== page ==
Mentions: The patient was transferred to the CT room before operation. A CT scan was performed to confirm the presence of nodules before the localization procedure. After 2 % lidocaine local injection into the puncture site of the chest wall, the introducer for a 17-gauge puncture needle (Temno Coaxial Introducer Needle PP1910, CareFusion) was inserted under CT guidance. When the introducer was inserted into the lung parenchyma (Fig. 1a) (near the lesion, but without directly puncturing the lesion to avoid tumor seeding via a puncture tract), a CT scan confirmed the location of the introducer. The needle was then inserted via the introducer. All procedures were performed by experienced radiologists (H.H.H. and K.H.K.). Afterward, the patient was transferred to the operating room. Patient positioning and preparation were the same as standard VATS. All thoracoscopic procedures were performed under general anesthesia with selective intubation through a double lumen tube to obtain ipsilateral lung collapse. The patients were placed in a lateral decubitus position. In all patients, an 11.5-mm trocar for thoracoscopy was inserted into the seventh intercostal space along the mid-axillary line. After an exploration of the pleural space, a second 11.5-mm trocar was placed according to the need for strategic visibility of the target lesion. After identification of the puncture holes (Fig. 1b), wedge resection of the target lesion was performed using an Endo-GIA™ Universal Stapler. The specimen was examined by a pathologist as a frozen section. The operations were terminated after the report of the pathological results as benign lesions. For primary lung cancer, anatomic resection and mediastinal lymph node dissection were done. We evaluated the clinicopathological data, procedure-related parameters, and complications.Fig. 1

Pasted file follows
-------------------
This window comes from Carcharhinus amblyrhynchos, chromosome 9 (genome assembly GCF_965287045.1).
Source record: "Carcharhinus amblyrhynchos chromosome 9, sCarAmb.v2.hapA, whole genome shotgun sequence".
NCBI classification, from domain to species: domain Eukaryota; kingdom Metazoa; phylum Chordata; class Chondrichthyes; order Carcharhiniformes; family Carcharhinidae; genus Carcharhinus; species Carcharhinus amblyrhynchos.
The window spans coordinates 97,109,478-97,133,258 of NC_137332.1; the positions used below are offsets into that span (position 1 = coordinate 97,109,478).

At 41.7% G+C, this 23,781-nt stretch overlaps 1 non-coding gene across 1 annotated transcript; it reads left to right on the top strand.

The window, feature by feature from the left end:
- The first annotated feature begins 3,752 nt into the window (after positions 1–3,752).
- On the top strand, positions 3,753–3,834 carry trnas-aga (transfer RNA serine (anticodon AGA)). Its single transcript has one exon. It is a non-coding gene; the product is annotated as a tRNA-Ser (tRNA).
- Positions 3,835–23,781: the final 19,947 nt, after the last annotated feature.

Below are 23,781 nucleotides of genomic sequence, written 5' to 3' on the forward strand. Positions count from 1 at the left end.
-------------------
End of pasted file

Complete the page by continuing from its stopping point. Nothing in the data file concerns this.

Bottom Line: We retrospectively reviewed the clinical data, technical details, surgical findings and pathologic results, and complications associated with CT-guided localization.Fifty-seven nodules (62.63%) were confirmed as malignances, including 45 primary lung cancer, and 34 nodules (37.37%) were confirmed as benign lesions.CT-guided needle puncture can be an effective and safe procedure prior to VATS, enabling accurate resection and diagnosis of small pulmonary nodules.

View Article: PubMed Central - PubMed

Affiliation: Department of Radiology, Tri-Service General Hospital, National Defense Medical Center, Taipei, Taiwan.

ABSTRACT

Background: Surgical resection of small pulmonary nodule is challenging via thoracoscopic procedure. We describe our experience of computed tomography (CT)-guided needle puncture localization of indeterminate pulmonary nodules prior to video-assisted thoracoscopic surgery (VATS).

Methods: From January 2011 to July 2014, 78 consecutive patients underwent CT-guided marking for the localization of 91 small pulmonary nodules. We retrospectively reviewed the clinical data, technical details, surgical findings and pathologic results, and complications associated with CT-guided localization.

Results: Seventy-eight consecutive patients (36 men and 42 women) underwent CT-guided marking localization of 91 indeterminate pulmonary nodules (62 pure ground-glass opacity nodules, 27 part-solid nodules, and 2 solid nodules). The mean size of the nodules was 8.6 mm (3.0-23.0 mm). The mean pleural distance between the nodule and lung surface was 11.5 mm (3.0-31.3 mm). The mean procedure time of CT-guided localization was 15.2 min (8-42 min). All patients stood the procedures well without requiring conversion to open thoracotomy. Twenty-four patients (30.77%) developed pneumothorax after the procedures. Only one patient required retention of the puncture needle introducer for air drainage. The mean visual assessment pain score was 1.7 (0-3). Fifty-seven nodules (62.63%) were confirmed as malignances, including 45 primary lung cancer, and 34 nodules (37.37%) were confirmed as benign lesions.

Conclusions: CT-guided needle puncture can be an effective and safe procedure prior to VATS, enabling accurate resection and diagnosis of small pulmonary nodules.

No MeSH data available.


Related in: MedlinePlus